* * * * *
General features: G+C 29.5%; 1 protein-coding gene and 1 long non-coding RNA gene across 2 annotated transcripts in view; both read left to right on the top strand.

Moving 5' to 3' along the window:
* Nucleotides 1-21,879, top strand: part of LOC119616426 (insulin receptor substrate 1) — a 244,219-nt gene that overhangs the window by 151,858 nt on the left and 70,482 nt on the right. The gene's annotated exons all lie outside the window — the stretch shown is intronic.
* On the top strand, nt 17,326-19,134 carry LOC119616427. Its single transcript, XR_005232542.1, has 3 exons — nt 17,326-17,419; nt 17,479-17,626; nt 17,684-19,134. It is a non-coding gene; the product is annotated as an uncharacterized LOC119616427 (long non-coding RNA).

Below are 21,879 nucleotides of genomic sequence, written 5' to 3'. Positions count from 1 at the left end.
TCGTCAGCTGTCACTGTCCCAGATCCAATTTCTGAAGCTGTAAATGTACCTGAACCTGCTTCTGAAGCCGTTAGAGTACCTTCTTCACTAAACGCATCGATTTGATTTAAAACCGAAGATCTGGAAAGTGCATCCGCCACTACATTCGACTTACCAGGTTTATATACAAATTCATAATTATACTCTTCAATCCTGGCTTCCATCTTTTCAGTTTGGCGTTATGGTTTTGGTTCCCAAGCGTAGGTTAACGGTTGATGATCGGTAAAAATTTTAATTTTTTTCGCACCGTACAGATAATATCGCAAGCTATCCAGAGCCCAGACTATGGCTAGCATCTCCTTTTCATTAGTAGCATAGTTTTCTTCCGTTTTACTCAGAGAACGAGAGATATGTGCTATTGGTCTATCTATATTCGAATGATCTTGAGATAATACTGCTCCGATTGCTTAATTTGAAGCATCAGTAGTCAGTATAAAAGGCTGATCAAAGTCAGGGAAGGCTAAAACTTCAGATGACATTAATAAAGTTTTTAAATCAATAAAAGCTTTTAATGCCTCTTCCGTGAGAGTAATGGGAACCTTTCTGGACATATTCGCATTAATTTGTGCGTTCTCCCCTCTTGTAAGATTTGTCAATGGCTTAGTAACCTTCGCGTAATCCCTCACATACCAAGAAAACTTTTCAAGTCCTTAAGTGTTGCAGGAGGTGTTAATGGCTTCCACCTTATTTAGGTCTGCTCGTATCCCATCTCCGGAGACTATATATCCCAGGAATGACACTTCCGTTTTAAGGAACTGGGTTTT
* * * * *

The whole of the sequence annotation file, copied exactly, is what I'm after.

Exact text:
General features: G+C 29.5%; 1 protein-coding gene and 1 long non-coding RNA gene across 2 annotated transcripts in view; both read left to right on the top strand.

Moving 5' to 3' along the window:
* Nucleotides 1-21,879, top strand: part of LOC119616426 (insulin receptor substrate 1) — a 244,219-nt gene that overhangs the window by 151,858 nt on the left and 70,482 nt on the right. The gene's annotated exons all lie outside the window — the stretch shown is intronic.
* On the top strand, nt 17,326-19,134 carry LOC119616427. Its single transcript, XR_005232542.1, has 3 exons — nt 17,326-17,419; nt 17,479-17,626; nt 17,684-19,134. It is a non-coding gene; the product is annotated as an uncharacterized LOC119616427 (long non-coding RNA).

Below are 21,879 nucleotides of genomic sequence, written 5' to 3'. Positions count from 1 at the left end.
TCGTCAGCTGTCACTGTCCCAGATCCAATTTCTGAAGCTGTAAATGTACCTGAACCTGCTTCTGAAGCCGTTAGAGTACCTTCTTCACTAAACGCATCGATTTGATTTAAAACCGAAGATCTGGAAAGTGCATCCGCCACTACATTCGACTTACCAGGTTTATATACAAATTCATAATTATACTCTTCAATCCTGGCTTCCATCTTTTCAGTTTGGCGTTATGGTTTTGGTTCCCAAGCGTAGGTTAACGGTTGATGATCGGTAAAAATTTTAATTTTTTTCGCACCGTACAGATAATATCGCAAGCTATCCAGAGCCCAGACTATGGCTAGCATCTCCTTTTCATTAGTAGCATAGTTTTCTTCCGTTTTACTCAGAGAACGAGAGATATGTGCTATTGGTCTATCTATATTCGAATGATCTTGAGATAATACTGCTCCGATTGCTTAATTTGAAGCATCAGTAGTCAGTATAAAAGGCTGATCAAAGTCAGGGAAGGCTAAAACTTCAGATGACATTAATAAAGTTTTTAAATCAATAAAAGCTTTTAATGCCTCTTCCGTGAGAGTAATGGGAACCTTTCTGGACATATTCGCATTAATTTGTGCGTTCTCCCCTCTTGTAAGATTTGTCAATGGCTTAGTAACCTTCGCGTAATCCCTCACATACCAAGAAAACTTTTCAAGTCCTTAAGTGTTGCAGGAGGTGTTAATGGCTTCCACCTTATTTAGGTCTGCTCGTATCCCATCTCCGGAGACTATATATCCCAGGAATGACACTTCCGTTTTAAGGAACTGGGTTTT